Finally, cooperation is a huge theme in our lab. Our weekly group meetings consist of one student (undergraduate or graduate) leading a discussion on their recent work and/or relevant literature. It’s a precious time for our group because we are able to celebrate our successes and support each other during our challenges. This also couples with our group belief that equity, diversity and inclusion are necessary to the advancement of our program, so we use these group meetings to also discuss ways to make the group a welcoming and equitable place for all.

Q: How will your research be translated into new technologies?
A: By controlling what direction light is emitted, we can greatly improve the efficiency of any optoelectronic device that find, detect and control light. For example, in light-emitting diodes (LEDs), we want the generated light to be coupled out of the device to light up our room. However, there are lots of loss pathways in which light could be emitted at a high angle and trapped within the layers that make up the device, eventually being lost as heat. Thus, if we only allow our materials to emit light in specific directions, we can avoid these losses and improve the efficiency. This can be generalized to many applications, such as displays and solar energy modules, as well as novel technologies, such as optical computing and data storage.

Q: How could private funding through donor gifts enable you to further your research at UCLA?
A: Private funding through donor gifts allows us researchers to tackle society’s most pressing challenges while fostering the development of the next-generation researchers in our students. Our most pertinent (and most interesting) scientific questions are often at the intersection of many disciplines, which necessitates good support to tackle the intricacies of these challenges and big questions. Additionally, it’s important that we train our graduate and undergraduate students to apply the knowledge from their degrees to these issues so that they feel ready to take on the challenges of tomorrow.

Q: How did you come up with “Think-Pair-Share with a Real-Time Polling Twist”? And why did you feel the need to innovate this new method in your teaching style?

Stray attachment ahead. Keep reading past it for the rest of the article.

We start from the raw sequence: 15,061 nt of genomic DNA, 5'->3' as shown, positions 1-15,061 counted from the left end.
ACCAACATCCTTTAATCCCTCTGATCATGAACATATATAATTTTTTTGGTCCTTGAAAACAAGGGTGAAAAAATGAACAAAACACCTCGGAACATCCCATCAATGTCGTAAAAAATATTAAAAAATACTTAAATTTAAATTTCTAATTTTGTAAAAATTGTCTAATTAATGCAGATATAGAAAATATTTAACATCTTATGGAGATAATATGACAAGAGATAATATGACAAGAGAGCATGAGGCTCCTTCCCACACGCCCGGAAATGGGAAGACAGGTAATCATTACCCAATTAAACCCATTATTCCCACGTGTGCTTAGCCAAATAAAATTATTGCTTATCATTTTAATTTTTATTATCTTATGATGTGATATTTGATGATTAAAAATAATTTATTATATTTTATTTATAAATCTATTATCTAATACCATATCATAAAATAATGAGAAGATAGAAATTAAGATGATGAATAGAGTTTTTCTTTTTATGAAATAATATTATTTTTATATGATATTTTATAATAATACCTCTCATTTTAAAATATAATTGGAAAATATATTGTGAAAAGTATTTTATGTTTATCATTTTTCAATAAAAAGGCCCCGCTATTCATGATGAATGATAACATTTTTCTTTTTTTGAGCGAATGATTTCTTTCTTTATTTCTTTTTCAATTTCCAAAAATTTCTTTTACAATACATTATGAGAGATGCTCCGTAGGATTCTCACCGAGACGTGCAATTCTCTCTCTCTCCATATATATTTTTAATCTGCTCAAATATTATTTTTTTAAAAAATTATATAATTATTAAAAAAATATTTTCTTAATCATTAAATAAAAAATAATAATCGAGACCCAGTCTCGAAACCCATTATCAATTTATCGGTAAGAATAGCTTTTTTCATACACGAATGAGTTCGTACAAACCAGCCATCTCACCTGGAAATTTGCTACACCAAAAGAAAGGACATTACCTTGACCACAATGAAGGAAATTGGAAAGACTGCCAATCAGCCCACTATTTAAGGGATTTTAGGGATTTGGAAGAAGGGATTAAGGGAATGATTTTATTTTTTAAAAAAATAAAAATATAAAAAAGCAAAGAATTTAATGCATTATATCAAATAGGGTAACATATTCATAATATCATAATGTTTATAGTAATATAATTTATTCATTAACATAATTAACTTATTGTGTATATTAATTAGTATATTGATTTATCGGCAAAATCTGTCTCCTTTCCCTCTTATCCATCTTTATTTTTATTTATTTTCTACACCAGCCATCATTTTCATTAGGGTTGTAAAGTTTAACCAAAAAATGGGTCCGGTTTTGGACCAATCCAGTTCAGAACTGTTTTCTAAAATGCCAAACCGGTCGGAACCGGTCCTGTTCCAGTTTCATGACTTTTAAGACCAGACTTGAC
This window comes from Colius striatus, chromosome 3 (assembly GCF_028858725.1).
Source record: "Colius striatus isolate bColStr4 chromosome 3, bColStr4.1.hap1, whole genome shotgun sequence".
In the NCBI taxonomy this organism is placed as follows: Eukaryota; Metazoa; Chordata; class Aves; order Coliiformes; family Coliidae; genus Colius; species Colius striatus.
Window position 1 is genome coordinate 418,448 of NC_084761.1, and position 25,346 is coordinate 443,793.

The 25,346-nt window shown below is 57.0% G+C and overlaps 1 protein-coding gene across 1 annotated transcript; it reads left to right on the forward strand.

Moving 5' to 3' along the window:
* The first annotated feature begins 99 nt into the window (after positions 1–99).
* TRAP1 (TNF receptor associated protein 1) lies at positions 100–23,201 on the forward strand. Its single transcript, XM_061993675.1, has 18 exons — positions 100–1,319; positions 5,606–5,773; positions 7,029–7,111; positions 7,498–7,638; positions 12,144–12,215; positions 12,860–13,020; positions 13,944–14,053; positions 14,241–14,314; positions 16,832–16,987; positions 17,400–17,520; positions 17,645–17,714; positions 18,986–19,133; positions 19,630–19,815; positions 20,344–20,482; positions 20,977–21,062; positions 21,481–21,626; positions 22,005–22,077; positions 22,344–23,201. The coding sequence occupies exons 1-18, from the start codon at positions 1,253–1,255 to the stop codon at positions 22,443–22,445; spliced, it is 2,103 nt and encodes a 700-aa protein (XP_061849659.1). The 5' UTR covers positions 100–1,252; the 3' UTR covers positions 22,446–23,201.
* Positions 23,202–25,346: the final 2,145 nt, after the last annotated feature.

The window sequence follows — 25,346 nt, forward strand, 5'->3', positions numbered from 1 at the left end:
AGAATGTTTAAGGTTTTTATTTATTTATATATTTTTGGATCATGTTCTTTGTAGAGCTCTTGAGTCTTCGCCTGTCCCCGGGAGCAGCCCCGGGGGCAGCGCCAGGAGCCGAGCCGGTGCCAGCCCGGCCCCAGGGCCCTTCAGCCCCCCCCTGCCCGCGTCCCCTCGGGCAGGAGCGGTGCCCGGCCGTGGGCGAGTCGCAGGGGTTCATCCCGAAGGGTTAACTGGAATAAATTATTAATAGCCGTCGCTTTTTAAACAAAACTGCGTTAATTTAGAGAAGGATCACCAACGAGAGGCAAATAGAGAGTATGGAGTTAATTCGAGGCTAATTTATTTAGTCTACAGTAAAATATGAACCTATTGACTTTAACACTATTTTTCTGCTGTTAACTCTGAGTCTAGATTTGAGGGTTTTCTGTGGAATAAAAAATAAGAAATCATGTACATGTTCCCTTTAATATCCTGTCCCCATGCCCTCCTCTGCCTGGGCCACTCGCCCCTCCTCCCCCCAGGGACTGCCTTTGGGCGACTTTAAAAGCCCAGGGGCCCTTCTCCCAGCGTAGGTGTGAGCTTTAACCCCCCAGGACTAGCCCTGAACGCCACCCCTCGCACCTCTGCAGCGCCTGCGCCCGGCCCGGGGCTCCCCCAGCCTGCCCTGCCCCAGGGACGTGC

A: This activity is the result of a wonderful collaboration with Prof. Glory Tobiason from the Department of Education. Since starting at UCLA, I have learned so much about active learning activities from our organizations like the Center for the Advancement of Teaching (CAT) and the Center for Education Innovation and Learning in the Sciences (CEILS). I had found “think-pair-share” particularly helpful in my classes because it forced students to stop passively engaging with material in order to analyze a posed question (think), discuss their reasoning with their peers (pair), and discuss findings and pain points with the whole class (share). Over the pandemic, I started incorporating polling software into my lectures so students could anonymously share their votes and thoughts after the paired discussion, which allowed me to hear from more voices in the class. I wanted a way to push this activity even further with this now widely available technology and, because Glory and I love to talk about pedagogy, she helped me develop the idea of polling students before and after their discussions. I hoped this would lead to better conversations between the students and to have more students feel confident to “share” their answers with the whole class.

Q: How did you feel when former Interim Dean Dunn notified you that you had been awarded the Northrop Grumman Excellence in Teaching Award?
A: I felt immensely honored and deeply grateful for the recognition. I felt very emotional after Interim Dean Dunn notified me because it felt like a very “full circle” moment. I had chosen UCLA as an undergraduate student because I felt like the school really cared about education in addition to research excellence. One of my now colleagues in the department, Prof. Jane Chang, was my favorite instructor and really helped set me on the path to academia. It felt really significant to reflect on how I was now being recognized for my role in education because it had such an impact on my own journey.